Roosevelt University had an incredible presence - and showing – at this year’s non-equity Jeff Awards held in June at the Park West in Chicago.
A 2013 Theatre Conservatory alumnus, two artist staff members who work with Roosevelt’s musical theatre students and an assistant registrar for the University took top honors in this year’s awards ceremony.
And that was just the tip of iceberg, as 12 alumni and artist staff members in all who are affiliated with the Roosevelt community were nominated for non-equity Jeffs.
“It’s been an amazing year for the Theatre Conservatory and one of our best in terms of visibility at the Jeff awards and with Chicago’s theatre community,” said Sean Kelley, director of the Theatre Conservatory and associate dean of Roosevelt’s Chicago College of Performing Arts.
David Schlumpf, a 2013 Roosevelt graduate and the winner of a Jeff for his leading role in Kokandy Productions’ musical, Sweet Smell of Success, is one of the theatre conservatory’s amazing stories.
Making it in a big way these days on Chicago’s thriving theatre scene, Schlumpf had actually quit acting for five years, becoming discouraged while trying to make it in theatre in New York City in 2006.
Taking jobs in data entry, restaurant management, market research and other fields, he decided to pursue a Master of Fine Arts in Acting at Roosevelt in 2010 with the thought of going on to teach.
When he got into the Theatre Conservatory program, something just clicked – and the rest is history for Schlumpf, who was the only artist nominated for two non-equity Jeffs this year – including the award he won, as well as a nomination for best supporting actor in Bailiwick Chicago’s Dessa Rose.
“Roosevelt became the vehicle that helped refocus my artistic endeavors,” said Schlumpf, who has learned to think of himself as a small business owner who aims for roles fitting his unique, gritty and intense character type.
Thanks to internships he landed as a Roosevelt student at Chicago Shakespeare and Goodman theatres, Schlumpf was able to network and meet theatre professionals who helped him take his acting career full throttle.
“The Theatre Conservatory faculty kept encouraging me to pursue my acting and it’s truly been a fast and furious year for me,” said Schlumpf, who recently became an equity actor. “I’ve really come into my own in Chicago theatre,” he said.
Nicholas Tonozzi, winner of best original music in a play for Oracle Productions’ play and five-time Jeff award winner, The Mother, was never a Theatre Conservatory student. However, he is an active member of the Roosevelt community, helping all students as the University’s assistant registrar in charge of grading, transcripts and registration.
A cantor and chorister at Holy Name Cathedral in Chicago and a member of the chorus this summer at Ravinia Festival’s Lerner and Lowe Musical Revue and Lord of the Rings Return of the King, Tonozzi plays cello, piano, mandolin and accordion.
He began composing music in 2009 as music director of Trap Door Theatre’s 12 Ophelias. After that came his award-winning score, composed with fellow Jeff winner Jonathan Guillen, of 12 original songs for The Mother, which is about Bolshevik revolutionaries overcoming oppression.
“I’m thankful I was able to write the Bolshevik anthem of my dreams,” joked Tonozzi, who patterned the show’s music around the idea of “We are the 99 percent.”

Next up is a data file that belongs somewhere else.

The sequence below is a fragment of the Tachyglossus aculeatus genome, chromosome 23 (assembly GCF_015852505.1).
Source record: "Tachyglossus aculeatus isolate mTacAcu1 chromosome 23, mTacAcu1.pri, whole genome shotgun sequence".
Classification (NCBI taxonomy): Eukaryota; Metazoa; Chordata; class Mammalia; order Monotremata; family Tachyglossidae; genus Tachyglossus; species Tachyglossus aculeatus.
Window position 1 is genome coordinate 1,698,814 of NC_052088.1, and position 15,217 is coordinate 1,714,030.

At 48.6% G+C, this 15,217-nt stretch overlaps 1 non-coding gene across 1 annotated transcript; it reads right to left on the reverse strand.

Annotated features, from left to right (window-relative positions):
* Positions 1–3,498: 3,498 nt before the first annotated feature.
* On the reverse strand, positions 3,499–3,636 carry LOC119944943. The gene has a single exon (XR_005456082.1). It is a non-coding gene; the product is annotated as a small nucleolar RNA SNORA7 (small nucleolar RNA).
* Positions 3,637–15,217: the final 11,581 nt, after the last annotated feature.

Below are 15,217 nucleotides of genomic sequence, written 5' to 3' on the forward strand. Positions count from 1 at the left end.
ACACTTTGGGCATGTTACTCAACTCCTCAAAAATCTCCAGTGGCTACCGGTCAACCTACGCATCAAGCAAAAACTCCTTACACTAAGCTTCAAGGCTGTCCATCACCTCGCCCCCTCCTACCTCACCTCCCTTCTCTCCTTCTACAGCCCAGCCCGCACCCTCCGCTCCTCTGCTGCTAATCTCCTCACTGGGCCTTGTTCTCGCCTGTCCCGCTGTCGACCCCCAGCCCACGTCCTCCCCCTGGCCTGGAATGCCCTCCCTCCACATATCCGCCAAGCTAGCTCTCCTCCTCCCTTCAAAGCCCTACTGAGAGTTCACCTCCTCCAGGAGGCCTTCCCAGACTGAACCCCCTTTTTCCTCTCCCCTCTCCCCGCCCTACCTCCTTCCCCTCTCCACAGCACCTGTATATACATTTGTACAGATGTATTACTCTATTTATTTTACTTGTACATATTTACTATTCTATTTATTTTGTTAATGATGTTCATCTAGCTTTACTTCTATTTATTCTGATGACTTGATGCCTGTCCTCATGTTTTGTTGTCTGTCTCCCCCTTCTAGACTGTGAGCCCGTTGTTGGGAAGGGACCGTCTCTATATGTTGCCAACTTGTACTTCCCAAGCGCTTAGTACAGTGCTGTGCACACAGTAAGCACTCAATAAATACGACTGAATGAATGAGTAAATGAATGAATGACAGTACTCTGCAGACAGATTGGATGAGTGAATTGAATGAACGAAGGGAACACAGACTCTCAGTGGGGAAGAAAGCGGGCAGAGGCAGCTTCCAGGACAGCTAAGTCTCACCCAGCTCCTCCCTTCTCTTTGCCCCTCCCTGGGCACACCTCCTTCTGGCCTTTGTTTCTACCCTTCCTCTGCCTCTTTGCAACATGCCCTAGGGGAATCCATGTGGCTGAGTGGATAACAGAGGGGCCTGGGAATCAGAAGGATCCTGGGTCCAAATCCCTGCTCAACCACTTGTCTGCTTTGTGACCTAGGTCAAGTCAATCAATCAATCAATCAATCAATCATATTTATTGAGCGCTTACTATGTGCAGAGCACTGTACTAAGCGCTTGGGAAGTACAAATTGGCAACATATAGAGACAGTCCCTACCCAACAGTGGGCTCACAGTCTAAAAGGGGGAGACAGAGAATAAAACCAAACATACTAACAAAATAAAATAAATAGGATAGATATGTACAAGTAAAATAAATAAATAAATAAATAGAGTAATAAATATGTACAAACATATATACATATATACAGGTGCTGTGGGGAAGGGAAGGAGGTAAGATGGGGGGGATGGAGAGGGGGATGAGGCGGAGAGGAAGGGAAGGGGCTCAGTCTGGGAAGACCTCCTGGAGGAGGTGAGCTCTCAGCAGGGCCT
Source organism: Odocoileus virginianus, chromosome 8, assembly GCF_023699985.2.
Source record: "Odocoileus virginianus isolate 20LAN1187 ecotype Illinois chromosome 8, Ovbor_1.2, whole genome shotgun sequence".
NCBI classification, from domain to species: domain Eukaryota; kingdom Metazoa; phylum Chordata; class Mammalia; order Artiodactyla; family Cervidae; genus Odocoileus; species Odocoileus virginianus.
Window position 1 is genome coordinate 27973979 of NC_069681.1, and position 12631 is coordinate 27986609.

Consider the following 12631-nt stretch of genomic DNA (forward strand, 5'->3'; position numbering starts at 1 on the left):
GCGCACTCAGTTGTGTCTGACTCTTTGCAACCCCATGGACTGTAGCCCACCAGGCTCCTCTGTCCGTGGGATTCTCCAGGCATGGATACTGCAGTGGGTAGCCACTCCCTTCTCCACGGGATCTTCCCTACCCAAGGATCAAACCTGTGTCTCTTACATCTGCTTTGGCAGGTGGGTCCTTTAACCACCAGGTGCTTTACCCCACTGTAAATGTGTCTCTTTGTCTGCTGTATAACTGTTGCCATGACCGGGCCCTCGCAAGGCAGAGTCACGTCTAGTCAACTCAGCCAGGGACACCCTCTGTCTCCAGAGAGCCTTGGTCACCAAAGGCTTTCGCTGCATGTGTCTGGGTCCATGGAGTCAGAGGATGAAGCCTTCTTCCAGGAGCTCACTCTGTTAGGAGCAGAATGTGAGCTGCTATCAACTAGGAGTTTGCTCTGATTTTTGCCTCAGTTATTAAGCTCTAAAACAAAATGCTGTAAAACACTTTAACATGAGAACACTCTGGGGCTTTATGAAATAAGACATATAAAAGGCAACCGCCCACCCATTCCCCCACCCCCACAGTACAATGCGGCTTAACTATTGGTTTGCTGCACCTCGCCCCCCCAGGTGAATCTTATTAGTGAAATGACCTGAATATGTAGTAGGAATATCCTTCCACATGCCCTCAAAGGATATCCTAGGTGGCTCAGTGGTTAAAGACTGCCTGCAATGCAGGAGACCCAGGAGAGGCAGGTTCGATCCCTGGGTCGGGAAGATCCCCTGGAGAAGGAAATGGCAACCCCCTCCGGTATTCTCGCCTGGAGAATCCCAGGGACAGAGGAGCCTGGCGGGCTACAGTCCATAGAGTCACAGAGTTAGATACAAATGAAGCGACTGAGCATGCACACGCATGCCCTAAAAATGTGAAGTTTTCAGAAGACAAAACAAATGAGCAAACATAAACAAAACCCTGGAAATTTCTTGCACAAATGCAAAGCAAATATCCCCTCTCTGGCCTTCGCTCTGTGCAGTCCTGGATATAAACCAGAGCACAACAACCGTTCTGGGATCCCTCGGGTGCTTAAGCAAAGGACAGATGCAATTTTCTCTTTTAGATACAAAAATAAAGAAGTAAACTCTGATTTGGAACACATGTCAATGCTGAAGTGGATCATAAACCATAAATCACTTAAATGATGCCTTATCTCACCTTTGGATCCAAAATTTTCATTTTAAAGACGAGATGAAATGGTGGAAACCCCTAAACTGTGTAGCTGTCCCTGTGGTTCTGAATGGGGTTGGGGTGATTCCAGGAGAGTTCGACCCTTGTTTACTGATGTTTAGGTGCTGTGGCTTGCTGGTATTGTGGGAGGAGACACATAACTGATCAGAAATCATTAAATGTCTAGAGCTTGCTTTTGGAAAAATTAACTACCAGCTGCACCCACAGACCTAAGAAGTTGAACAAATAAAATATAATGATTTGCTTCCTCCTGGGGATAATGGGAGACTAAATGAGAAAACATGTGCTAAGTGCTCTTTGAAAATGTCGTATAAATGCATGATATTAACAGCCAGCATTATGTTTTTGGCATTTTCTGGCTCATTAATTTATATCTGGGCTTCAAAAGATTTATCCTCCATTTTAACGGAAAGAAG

The assistant registrar recently wrote an original score for Trap Door Theatre’s Regarding the Just, which is also about Bolsheviks, and he is currently at work on a score for an adaptation of Upton Sinclair’s The Jungle, which opens in July at Oracle Theatre.
“I’m looking forward to seeing what the future holds for me as a composer,” he said.
Colette Todd is a Chicago-based performer and adjunct instructor in Roosevelt’s Theatre Conservatory who won a Jeff for best actress in a supporting role in the award-winning musical Passion.
Now in her second year at Roosevelt, Todd teaches music theory classes for the Theatre Conservatory’s musical theatre students.
“I just love the students at Roosevelt,” said Todd, whose career has included acting in musicals and singing with operas all over the Chicago area.
“Students in the Theatre Conservatory are enthusiastic and hardworking. It’s worth everything to me to be able to share my craft because Roosevelt students are go-getters. They are attuned to what’s going on in Chicago theatre and I expect them to go places,” she said.
Lili-Anne Brown , winner of a Jeff award for best director of Bailiwick Chicago’s musical Dessa Rose, joined Roosevelt’s Theatre Conservatory as a guest director in fall 2013.
A founder and artistic director of Bailiwick Chicago, Brown directed a Theatre Conservatory Musical Theatre Showcase production, Hearts of Darkness, in October 2013. She also will guest direct the Theatre Conservatory’s Spelling Bee in March 2015.
A veteran theatre professional who has worked with a number of Chicagoland companies, Brown said she’s become aware of the talent of Roosevelt theatre students who are taking part in Chicago’s theatre scene as interns, on auditions, with ensembles and in roles in productions all over town.
“They really are making an impression in our community, and I absolutely want to stay connected with Roosevelt’s program,” she said.
This year’s non-equity Jeff award nominees also included Roosevelt theatre alumni Derek van Barham, Chris Ballou, Jordan Phelps and Adam Veness and artist staff members James Morehead, Kevin O’Donnell and Matt Hawkins.
Current Roosevelt students and alumni took part in ensembles and in production of several of the shows nominated for Jeff awards. A number of Roosevelt students were volunteers who worked at awards ceremony as well.
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